Earl Pomerantz does, among other things, the absolute best posts about the decline of the sitcom form. (His words have extra authority, of course, because he was there helping to make some of the best examples of the form, including The Cosby Show, which saved the form when it was near death two decades ago.) Today’s post contains a great insight about why it’s becoming harder and harder to revive the multi-camera sitcom format: the fewer examples there are of this kind of show, the less audiences can accept its built-in conventions:
Why didn’t these, and other artificialities – the Huxtables’ living room was large enough to land an airplane in – disturb the viewers of that period? Because owing to the volume of comedies on the air at the time, “sitcom reality” was unconsciously accepted as normal.
As the number of sitcoms drops below a critical mass, the inherent weirdnesses of those that remain seem jarringly disconcerting. Which is a significant reason for the switch to single-camera and animated comedies. These more flexible formats significantly alleviate the traditional sitcom oddities.
I would compare it — and I think I might be unconsciously stealing this comparison from someone, maybe even another post by Pomerantz — to the decline of the Western, in movies and especially on TV. When there were lots of Westerns in movie theatres and television, the kabuki-like rituals of the Western form were accepted by everybody. When lots of shows and movies are using a formula, it doesn’t seem like a formula; it’s just the everyday “reality” of our entertainment experience. But now, when Westerns are scarce in the theatres and almost nonexistent on TV, the Western formula is no longer a common, ordinary thing; it’s something that we’re aware of, instead of unconsciously accepting it. People still like Westerns, but in a retro way, as a form belonging to another era. And sitcoms could well be headed in the same direction.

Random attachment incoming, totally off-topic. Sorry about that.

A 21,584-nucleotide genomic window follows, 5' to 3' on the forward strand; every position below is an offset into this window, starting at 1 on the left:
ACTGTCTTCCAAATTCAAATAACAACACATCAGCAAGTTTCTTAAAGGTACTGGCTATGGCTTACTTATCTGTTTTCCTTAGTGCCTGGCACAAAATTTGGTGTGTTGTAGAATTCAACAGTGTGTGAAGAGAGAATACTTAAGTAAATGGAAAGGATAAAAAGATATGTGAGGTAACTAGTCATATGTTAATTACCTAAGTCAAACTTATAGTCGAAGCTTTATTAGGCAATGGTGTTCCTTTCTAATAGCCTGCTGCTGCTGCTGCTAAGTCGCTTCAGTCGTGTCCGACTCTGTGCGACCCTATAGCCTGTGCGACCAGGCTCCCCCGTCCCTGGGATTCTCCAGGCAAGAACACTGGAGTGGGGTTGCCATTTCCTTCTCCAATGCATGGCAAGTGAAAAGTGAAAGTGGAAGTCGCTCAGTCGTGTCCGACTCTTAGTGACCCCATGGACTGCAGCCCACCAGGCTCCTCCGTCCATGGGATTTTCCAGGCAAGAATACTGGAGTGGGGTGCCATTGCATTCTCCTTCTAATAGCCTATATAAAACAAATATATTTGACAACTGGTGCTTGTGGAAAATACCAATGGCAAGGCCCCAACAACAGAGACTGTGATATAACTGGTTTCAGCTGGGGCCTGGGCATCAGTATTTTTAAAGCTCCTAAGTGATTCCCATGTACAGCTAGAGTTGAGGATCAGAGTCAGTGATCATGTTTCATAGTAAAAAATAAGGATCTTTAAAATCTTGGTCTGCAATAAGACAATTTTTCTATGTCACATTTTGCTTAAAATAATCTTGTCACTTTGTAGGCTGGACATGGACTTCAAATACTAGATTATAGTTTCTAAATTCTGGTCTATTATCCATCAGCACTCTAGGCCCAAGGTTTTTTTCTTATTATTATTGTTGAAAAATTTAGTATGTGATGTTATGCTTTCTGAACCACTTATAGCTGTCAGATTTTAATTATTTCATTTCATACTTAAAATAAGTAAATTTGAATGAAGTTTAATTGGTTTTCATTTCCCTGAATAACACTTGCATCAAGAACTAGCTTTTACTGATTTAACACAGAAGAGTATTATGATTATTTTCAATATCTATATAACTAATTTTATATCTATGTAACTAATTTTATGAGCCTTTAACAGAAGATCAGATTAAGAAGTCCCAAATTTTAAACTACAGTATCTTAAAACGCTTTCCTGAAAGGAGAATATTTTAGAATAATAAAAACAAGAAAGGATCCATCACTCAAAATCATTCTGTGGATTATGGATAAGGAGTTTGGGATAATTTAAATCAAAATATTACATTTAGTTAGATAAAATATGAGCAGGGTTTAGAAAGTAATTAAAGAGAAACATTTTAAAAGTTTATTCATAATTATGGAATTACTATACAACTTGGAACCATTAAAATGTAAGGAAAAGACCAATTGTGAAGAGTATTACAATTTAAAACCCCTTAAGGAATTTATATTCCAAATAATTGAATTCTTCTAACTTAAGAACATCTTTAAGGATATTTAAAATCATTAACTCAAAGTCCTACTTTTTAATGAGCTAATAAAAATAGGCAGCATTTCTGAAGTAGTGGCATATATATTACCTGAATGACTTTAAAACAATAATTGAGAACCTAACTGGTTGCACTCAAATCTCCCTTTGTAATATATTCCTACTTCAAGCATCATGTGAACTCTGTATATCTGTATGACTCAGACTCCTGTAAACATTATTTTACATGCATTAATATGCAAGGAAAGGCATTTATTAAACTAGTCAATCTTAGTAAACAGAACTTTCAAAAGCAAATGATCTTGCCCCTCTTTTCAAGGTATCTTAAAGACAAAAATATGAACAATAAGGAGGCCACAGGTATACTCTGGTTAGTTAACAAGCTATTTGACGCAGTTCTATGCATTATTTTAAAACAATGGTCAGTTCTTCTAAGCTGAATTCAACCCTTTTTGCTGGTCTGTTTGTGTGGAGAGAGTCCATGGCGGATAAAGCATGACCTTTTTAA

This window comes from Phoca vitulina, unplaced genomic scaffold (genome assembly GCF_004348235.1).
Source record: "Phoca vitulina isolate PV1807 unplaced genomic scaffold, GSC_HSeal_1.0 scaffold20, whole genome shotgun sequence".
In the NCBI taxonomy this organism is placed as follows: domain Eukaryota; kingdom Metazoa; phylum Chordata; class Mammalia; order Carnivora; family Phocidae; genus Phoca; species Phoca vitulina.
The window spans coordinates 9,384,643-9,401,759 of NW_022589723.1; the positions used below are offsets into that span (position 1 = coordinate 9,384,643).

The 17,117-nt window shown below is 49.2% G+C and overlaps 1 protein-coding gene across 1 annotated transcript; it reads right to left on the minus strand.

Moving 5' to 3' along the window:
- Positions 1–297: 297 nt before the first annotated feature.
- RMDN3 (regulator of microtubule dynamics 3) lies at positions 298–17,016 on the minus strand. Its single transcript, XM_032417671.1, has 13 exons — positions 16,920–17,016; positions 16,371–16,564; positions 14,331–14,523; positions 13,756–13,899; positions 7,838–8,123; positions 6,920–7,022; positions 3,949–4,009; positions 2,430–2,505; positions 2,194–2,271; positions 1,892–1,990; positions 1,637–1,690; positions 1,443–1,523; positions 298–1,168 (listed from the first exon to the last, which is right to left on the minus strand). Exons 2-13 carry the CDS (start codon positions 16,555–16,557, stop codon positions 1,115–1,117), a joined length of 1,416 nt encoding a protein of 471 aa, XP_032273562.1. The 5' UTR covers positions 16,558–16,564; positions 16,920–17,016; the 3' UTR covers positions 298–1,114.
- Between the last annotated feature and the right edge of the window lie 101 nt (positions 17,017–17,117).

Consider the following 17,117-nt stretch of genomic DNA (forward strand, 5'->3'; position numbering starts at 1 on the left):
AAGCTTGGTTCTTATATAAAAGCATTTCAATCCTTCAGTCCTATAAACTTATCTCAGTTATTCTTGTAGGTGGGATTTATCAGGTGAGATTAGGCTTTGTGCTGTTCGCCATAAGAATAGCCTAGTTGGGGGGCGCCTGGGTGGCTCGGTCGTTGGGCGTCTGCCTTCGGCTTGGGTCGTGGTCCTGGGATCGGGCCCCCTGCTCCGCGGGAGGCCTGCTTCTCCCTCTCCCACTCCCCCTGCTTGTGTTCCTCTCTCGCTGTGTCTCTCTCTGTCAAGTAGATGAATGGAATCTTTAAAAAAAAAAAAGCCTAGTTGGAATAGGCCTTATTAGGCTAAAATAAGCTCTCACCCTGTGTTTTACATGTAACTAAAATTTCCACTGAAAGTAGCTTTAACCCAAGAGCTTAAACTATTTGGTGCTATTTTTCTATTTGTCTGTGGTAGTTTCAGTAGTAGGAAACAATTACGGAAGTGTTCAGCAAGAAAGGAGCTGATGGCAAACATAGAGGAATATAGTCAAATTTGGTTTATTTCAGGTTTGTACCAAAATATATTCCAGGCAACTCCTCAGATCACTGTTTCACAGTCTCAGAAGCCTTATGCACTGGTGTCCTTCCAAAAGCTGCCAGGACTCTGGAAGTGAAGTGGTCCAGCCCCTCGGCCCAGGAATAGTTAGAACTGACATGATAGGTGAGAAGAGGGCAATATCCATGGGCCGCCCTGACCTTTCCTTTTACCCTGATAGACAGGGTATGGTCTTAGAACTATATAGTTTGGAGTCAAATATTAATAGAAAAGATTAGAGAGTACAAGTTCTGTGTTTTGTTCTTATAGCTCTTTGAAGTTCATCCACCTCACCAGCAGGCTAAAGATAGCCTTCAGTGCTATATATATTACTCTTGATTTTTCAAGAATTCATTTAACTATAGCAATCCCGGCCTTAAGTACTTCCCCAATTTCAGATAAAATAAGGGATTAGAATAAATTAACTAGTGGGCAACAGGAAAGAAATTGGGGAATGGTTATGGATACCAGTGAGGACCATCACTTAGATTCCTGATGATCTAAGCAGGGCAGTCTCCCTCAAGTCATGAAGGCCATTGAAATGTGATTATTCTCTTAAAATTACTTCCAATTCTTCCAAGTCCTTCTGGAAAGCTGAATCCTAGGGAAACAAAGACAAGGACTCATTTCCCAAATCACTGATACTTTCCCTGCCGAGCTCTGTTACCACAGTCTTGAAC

I say could be, because there are a lot of reasons to think they might not be, starting with the much-noted fact that multi-camera shows are, still, more popular overall than single-camera comedies, and the equally-familiar fact that kids are being raised on old sitcom conventions via multi-camera comedies like Hannah Montana. (Westerns died out, in part, because Westerns for kids died out, and people grew up being unfamiliar with the form. That’s not happening with multi-camera sitcoms, yet.) But it’s certainly a danger sign when the audience starts to recognize that the clichés of a TV form are, in fact, clichés. TV is built on clichés and unrealistic conventions, but its success depends on our not questioning them. And that means that these clichés have to seem as natural and familiar to us as the conventions of the Western seemed to us 50 years ago.